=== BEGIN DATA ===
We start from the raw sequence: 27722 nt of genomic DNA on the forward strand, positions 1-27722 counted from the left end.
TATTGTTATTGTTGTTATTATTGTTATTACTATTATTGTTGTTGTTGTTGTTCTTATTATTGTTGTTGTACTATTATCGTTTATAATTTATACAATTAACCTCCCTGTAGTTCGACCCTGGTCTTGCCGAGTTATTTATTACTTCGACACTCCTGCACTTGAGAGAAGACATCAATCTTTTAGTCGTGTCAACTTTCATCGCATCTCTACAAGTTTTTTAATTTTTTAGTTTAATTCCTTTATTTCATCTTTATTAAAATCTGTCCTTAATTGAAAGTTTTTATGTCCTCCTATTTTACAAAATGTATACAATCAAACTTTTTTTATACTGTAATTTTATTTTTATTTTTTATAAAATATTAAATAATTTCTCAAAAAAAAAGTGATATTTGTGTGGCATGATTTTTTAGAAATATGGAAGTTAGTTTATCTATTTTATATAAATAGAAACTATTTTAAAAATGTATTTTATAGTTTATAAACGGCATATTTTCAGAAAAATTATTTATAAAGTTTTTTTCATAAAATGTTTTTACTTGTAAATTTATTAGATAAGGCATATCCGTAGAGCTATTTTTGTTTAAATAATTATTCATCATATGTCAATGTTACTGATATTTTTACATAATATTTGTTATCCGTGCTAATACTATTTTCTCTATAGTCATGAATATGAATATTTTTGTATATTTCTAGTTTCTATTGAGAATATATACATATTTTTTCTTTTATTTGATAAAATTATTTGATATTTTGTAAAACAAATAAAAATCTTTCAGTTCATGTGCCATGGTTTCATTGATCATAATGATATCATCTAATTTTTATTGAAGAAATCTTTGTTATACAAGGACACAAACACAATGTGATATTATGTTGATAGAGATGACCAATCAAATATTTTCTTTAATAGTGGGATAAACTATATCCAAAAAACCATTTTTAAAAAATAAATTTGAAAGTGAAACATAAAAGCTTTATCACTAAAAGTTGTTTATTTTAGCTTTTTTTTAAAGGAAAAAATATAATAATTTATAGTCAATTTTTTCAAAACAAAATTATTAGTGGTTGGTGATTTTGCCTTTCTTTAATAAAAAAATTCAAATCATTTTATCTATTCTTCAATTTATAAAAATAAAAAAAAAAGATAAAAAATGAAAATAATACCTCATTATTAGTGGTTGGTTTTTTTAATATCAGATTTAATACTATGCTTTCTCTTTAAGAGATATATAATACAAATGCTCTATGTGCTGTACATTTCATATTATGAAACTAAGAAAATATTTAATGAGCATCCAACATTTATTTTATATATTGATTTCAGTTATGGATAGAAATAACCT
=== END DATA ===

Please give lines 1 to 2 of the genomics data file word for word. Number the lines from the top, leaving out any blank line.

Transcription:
We start from the raw sequence: 27722 nt of genomic DNA on the forward strand, positions 1-27722 counted from the left end.
TATTGTTATTGTTGTTATTATTGTTATTACTATTATTGTTGTTGTTGTTGTTCTTATTATTGTTGTTGTACTATTATCGTTTATAATTTATACAATTAACCTCCCTGTAGTTCGACCCTGGTCTTGCCGAGTTATTTATTACTTCGACACTCCTGCACTTGAGAGAAGACATCAATCTTTTAGTCGTGTCAACTTTCATCGCATCTCTACAAGTTTTTTAATTTTTTAGTTTAATTCCTTTATTTCATCTTTATTAAAATCTGTCCTTAATTGAAAGTTTTTATGTCCTCCTATTTTACAAAATGTATACAATCAAACTTTTTTTATACTGTAATTTTATTTTTATTTTTTATAAAATATTAAATAATTTCTCAAAAAAAAAGTGATATTTGTGTGGCATGATTTTTTAGAAATATGGAAGTTAGTTTATCTATTTTATATAAATAGAAACTATTTTAAAAATGTATTTTATAGTTTATAAACGGCATATTTTCAGAAAAATTATTTATAAAGTTTTTTTCATAAAATGTTTTTACTTGTAAATTTATTAGATAAGGCATATCCGTAGAGCTATTTTTGTTTAAATAATTATTCATCATATGTCAATGTTACTGATATTTTTACATAATATTTGTTATCCGTGCTAATACTATTTTCTCTATAGTCATGAATATGAATATTTTTGTATATTTCTAGTTTCTATTGAGAATATATACATATTTTTTCTTTTATTTGATAAAATTATTTGATATTTTGTAAAACAAATAAAAATCTTTCAGTTCATGTGCCATGGTTTCATTGATCATAATGATATCATCTAATTTTTATTGAAGAAATCTTTGTTATACAAGGACACAAACACAATGTGATATTATGTTGATAGAGATGACCAATCAAATATTTTCTTTAATAGTGGGATAAACTATATCCAAAAAACCATTTTTAAAAAATAAATTTGAAAGTGAAACATAAAAGCTTTATCACTAAAAGTTGTTTATTTTAGCTTTTTTTTAAAGGAAAAAATATAATAATTTATAGTCAATTTTTTCAAAACAAAATTATTAGTGGTTGGTGATTTTGCCTTTCTTTAATAAAAAAATTCAAATCATTTTATCTATTCTTCAATTTATAAAAATAAAAAAAAAAGATAAAAAATGAAAATAATACCTCATTATTAGTGGTTGGTTTTTTTAATATCAGATTTAATACTATGCTTTCTCTTTAAGAGATATATAATACAAATGCTCTATGTGCTGTACATTTCATATTATGAAACTAAGAAAATATTTAATGAGCATCCAACATTTATTTTATATATTGATTTCAGTTATGGATAGAAATAACCT